The Green Road by Anne Enright (Book 3 for the (Wo)Man Booker Prize)


I’d like to say I liked this book. That it deserves its place on the Man Booker long list. But, for me? It was another look at family, which while well written, had nothing particularly fresh to say.

There’s an overly dramatic mother, who favors one child over the others. There’s a conscientious oldest sister who tries to make everyone happy. There’s a son who goes overseas to help the poor and downtrodden. There’s a younger daughter who says she wants to be an actress, but all she really wants is to drink.

The novel tells each of the children’s stories in a chapter of their own, beginning with Rosaleen (their mother) taking to her bed when she hears that Dan wants to become a priest. Their lives are portrayed perfectly, I think. We can imagine each person in his or her surroundings, we can fully accept their thoughts as believable and even, in places, aligning with our own.

It is on Christmas Day that everything comes to a head. The five are gathered, with a spouse and grandchildren of the oldest daughter, and as so often happens during the holidays, a lovely dinner turns frantic. Rosaleen has suddenly left in her little Citroen, without any advance warning, to travel down the green road. True to form, she seems to think only of herself, and when the children finally roust themselves to come looking for her, indeed in a panic, they find themselves truly a family for at least that evening.

The Green Road reminded me vaguely of A Spool of Blue Thread by Anne Tyler. But where I feel that Anne Tyler returned to her magically told stories, I feel that Anne Enright portrayed far more power in her novel The Forgotten Waltz.

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28 thoughts on “The Green Road by Anne Enright (Book 3 for the (Wo)Man Booker Prize)”

    1. I haven’t read The Gathering, but I was so impressed with The Forgotten Waltz. The Green Road was good, certainly not a bad read by any means. Just not worthy of the Booker, in my opinion.

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  1. I’m in the middle of Lila, and it is amazing. I may try Sleeping on Jupiter based on your review. I’d also like to read The Moor’s Account.

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    1. I have heard wonderful things of Lila. My mother, in fact, encouraged me to read it in July, but I had no time with Spanish Lit Month and Paris in July. I’m looking forward to opening it soon as it comes in from the library.

      I can’t quite explain why I was so taken with Sleeping on Jupiter. It wasn’t a happy story, but it did give us hope. The writing was incredible, and the story different. I guess that’s why it stuck out so sharply in my mind.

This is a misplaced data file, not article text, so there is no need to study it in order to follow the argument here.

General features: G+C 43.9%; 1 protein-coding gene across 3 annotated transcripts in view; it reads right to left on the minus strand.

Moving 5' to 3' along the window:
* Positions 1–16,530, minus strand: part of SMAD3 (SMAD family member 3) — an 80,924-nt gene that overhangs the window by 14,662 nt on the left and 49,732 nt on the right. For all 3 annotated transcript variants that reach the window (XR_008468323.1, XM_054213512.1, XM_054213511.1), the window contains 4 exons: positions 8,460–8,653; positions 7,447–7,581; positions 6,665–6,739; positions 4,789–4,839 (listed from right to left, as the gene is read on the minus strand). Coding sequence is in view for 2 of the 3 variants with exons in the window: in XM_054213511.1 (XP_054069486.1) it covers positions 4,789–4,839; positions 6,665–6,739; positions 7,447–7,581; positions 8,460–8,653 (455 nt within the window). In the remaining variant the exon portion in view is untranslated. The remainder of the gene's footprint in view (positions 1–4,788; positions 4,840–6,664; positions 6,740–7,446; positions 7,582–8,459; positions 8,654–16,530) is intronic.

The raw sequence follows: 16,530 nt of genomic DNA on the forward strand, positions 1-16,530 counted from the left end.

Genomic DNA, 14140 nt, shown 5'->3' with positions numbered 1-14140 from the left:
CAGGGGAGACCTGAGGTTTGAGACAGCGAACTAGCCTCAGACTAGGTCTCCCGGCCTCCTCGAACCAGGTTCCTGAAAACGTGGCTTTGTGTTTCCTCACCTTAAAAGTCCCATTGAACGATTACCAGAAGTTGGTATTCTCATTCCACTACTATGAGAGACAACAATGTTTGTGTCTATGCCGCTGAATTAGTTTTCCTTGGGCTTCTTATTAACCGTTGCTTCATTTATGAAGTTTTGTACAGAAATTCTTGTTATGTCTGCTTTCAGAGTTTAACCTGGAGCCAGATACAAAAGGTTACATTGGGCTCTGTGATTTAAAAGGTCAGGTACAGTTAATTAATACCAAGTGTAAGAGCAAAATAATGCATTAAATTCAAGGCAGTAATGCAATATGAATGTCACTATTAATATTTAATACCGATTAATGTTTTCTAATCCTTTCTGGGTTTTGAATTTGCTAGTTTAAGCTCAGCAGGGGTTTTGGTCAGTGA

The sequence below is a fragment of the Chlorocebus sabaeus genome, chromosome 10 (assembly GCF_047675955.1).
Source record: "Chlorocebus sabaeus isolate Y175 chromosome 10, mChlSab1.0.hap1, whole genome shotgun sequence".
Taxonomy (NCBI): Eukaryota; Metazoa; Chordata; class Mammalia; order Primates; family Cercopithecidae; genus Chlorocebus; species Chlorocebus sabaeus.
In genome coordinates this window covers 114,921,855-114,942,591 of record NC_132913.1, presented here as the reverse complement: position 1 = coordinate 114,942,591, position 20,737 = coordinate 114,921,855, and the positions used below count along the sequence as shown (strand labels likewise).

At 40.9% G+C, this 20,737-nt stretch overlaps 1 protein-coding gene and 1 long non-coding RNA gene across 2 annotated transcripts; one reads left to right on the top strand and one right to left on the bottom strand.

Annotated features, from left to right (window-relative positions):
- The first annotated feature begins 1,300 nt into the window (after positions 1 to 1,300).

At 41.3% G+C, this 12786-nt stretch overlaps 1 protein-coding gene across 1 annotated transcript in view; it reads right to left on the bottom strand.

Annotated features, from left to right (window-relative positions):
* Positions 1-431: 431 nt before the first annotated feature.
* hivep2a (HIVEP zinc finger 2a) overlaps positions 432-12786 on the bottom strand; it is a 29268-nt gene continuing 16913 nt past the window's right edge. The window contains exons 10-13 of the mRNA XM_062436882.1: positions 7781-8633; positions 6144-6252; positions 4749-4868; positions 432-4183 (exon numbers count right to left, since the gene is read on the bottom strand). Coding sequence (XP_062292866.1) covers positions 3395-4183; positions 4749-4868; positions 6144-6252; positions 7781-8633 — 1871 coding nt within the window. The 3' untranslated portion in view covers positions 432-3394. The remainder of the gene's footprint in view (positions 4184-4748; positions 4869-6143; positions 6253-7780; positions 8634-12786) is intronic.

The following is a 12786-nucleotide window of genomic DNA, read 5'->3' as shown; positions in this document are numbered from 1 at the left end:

I have The Moor’s Account from our library. Imagine, our library has such a book! 🙂

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  2. Before I even got to the end of your review I was thinking Anne Tyler and I have heard it mentioned that families are Anne Enright’s speciality, but I think you are right, there needs to be something that elevates a book above the rest, that sets it out from what is expected and it seems this one hasn’t succeeded to do that. I like listening to her speak and always feel that to read Anne Enright is as much a good ‘reading for writing’ exercise as anything.

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    1. I like how you said, “to read Anne Enright is as much a good ‘reading for writing’ exercise as anything. Her writing is flawless, in terms of phrasing, and conveying a mood. It was the story line I felt “at fault” here, simply because I found it rather mundane.

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  3. It’s interesting to hear your response to this novel as I’ve seen quite a lot of praise for it in the press over here. I liked The Forgotten Waltz but didn’t love it, so I’ll probably give this new one a miss. (And my TBR is breathing a small sigh of relief as I’ve got more than enough other books to tempt me!)

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    1. As I think back on The Forgotten Waltz what I liked about it was the gritty emotional aspect. I know there has been much praise for The Green Toad both in the UK and the U.S., andi can’t help but wonder if I wouldn’t have liked it better coming to it earlier. Alone. Not right after Sleeping on Jupiter which I adored. Remember how books we read for the IFFP would pale after a tremendous one?